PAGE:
Then came blogging. I had been thinking about writing a blog for a while, but I was really apprehensive. I took my time, did a lot of preparation and then, nervously, took the leap.
Well, I have had the best time writing these blogs! My readers are utterly wonderful and many have become true friends. I have received feedback that is so touching, so kind and so encouraging it has been a real gift.
My point here is, do what you love. You deserve it. It’s time. When we have a chronic illness, it is easy to fall into a life that is limited. We don’t feel well and everything is an effort. But try and ask yourself, what is the passion that you have been too busy for? This is the chance to cultivate the things that are most meaningful to you.
Best Thing #2: I acknowledge what my body is telling me.
Me? Listen to my body?!? Hahahahahahahaha. The only thing I ever listened to was the voice in my head that ran persistently into the future, telling me all the things I had to do. It. Never. Stopped. For. One. Minute. Then came MS.
In the beginning, I ignored my symptoms. I DEFIED them. I kept working, cleaning, shopping, doing, doing, doing. And I paid the price with regular relapses, needing a course of IV steroids to get me functioning again. I had more and more residual deficits each time. It took forever, but I finally allowed myself to respect the fact that I needed to listen for cues and anticipate my needs before they got to a crisis point.
Best Thing # 3: My “overbed” table
Go ahead, laugh. It is, after my laptop, my most treasured possession in the world. After my diagnosis with MS, I was juggling my entire life on my bed and nightstand. Juggling unsuccessfully, I might add. So a friend suggested getting “one of those tables like they have in the hospital.” I am a nurse and I have seen unspeakably disgusting things on bedside tables. I can cope with these things professionally. But I certainly didn’t want those memories lingering near my own bed.
So I resisted. And I spilled things and lost things and sat on things because my bed was a disorganized mess. In desperation, I priced what are called “overbed” tables. I was delighted to find they had a different name: laptop tables!! Well, these didn’t conjure up memories of basins or bedpans for me. What’s more, they were reasonably priced. So I bought one. And I love, love, love it.
It has a tilt top side for my laptop, a solid side for books, cups, plates, etc., and wheels that allow it to be pushed out of the way. The wheels are probably the weakest link as they will not roll over anything thicker than a human hair, but that is just a quibble. I stitched up a big tote bag with half a dozen pockets that hangs over the side of the table to hold my knitting, my iPod, my mobile phone, CDs, pens and notepads. It is like another limb.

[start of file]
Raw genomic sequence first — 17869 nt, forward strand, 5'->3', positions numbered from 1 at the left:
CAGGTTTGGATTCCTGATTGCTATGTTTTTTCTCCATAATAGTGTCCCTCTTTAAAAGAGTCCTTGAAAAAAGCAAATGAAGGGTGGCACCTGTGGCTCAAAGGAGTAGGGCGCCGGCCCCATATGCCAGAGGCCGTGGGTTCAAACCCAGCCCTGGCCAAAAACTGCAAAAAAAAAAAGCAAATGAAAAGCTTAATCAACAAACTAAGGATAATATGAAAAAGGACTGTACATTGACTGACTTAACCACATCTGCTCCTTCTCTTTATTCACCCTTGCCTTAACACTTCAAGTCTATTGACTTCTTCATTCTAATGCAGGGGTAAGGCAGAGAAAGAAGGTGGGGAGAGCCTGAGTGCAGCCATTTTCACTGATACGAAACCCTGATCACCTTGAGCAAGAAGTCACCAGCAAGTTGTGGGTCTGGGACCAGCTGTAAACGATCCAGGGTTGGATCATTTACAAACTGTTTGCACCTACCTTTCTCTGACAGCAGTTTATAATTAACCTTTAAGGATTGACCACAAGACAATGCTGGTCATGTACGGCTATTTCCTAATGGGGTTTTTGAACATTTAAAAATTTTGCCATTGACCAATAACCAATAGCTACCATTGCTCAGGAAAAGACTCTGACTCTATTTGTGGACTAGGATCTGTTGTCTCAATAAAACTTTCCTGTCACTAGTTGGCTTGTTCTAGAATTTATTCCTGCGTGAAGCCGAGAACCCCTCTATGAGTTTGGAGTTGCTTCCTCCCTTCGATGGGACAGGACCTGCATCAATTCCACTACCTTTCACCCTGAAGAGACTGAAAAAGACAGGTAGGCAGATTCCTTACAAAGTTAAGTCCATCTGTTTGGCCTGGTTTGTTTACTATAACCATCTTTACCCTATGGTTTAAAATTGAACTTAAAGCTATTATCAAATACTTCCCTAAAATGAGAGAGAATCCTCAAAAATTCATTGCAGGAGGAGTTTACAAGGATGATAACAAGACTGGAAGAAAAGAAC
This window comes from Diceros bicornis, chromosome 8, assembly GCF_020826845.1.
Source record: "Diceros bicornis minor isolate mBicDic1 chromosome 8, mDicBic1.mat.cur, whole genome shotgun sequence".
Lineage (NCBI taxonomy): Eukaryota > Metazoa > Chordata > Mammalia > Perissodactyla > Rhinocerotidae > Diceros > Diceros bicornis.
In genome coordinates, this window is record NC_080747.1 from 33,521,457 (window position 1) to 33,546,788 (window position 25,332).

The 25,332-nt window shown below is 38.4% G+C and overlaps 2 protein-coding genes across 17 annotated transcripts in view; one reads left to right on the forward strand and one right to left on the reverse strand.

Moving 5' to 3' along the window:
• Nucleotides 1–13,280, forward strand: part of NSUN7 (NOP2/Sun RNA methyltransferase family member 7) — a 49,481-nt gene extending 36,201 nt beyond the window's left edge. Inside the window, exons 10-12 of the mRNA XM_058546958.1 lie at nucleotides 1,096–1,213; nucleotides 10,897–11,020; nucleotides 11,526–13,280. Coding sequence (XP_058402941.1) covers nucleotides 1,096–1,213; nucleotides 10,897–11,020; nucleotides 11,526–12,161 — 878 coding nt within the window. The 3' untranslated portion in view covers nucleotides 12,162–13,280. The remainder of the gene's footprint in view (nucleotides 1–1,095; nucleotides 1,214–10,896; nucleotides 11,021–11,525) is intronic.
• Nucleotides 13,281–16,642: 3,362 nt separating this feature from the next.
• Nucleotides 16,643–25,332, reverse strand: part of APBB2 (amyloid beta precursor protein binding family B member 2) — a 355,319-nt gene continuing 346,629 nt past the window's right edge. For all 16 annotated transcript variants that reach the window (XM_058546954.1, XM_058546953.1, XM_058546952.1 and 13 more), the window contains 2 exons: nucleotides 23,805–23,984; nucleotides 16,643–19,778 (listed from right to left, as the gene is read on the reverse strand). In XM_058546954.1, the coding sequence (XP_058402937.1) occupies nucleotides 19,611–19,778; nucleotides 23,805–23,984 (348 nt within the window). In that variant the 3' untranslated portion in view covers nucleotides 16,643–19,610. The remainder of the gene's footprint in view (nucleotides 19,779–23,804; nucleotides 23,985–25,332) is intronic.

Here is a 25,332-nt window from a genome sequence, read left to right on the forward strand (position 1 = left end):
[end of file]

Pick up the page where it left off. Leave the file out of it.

Best Thing #4: Reach-y thingies
Whether because of the numbness and weakness in my hands or because I am simply clumsy, I do not know. I just know I drop and/or knock over everything. And, because of being so spastic and weak, I have the darndest time picking up the things I have pitched to the floor.
It took years before it occurred to me, but with a lightning strike of brilliance (yes, that is sarcasm), I finally bought several reach-y thingies. I do believe that is the technical name for them. [Note: the technical name is reachers.]
I bought ones that fold in half for the kitchen and bedroom, and that have wide, rubberized tips so I can pick up a variety of things. For the den, where I sew, (this was extra brilliant) I bought one with a magnetized tip because I am sick of playing 500 pick-up with the cups of pins I am perpetually spilling. Voila! Now all I have to do when I need a pin is stick my magnetized reacher on the floor and I come up with a dozen. I usually come up with a dozen other things as well, but we won’t talk about that.
Best Thing #5: Admitting I have MS
Crazy, huh? That having MS would be on any sort of “Best Things” list? Having MS certainly isn’t the best of anything.
I resisted the MS label for a long, long time. Denial is a great protective mechanism for a while. It is a good place to hide while the shock registers in your brain. But, when you’re in it, it is really hard to discern when denial goes from protective to destructive. For me, it was damaging when I wasn’t taking care of myself or accepting help because I refused to accept that I was sick. MS has no tolerance for not taking care of yourself. It is a punishing disease that punishes you even more if you disregard it. By admitting I have it, I am free to take better care of myself.
That is the uniting theme here in my Five Best Things – do what is best for you. What is best to make your life simpler, happier, healthier. I am not a fan of the saying, “If life gives you lemons, make lemonade.” Life is hard enough at the best of times. My opinion is, if life gives you lemons then you have too many dang lemons. And I don’t even like lemonade. But we are stuck with this disease and taking good care of ourselves is the best way to cope. I suppose that could be considered a form of making lemonade out of lemons. Although if I have to make something, then what I’d really like is lemon vodka. :)
This concludes the 118th edition of the Carnival. The next Carnival of MS Bloggers will be hosted here on July 19, 2012. Please remember to submit a post (via email) from your blog of which you are particularly proud, or which you simply want to share, by noon on Tuesday, July 17, 2012.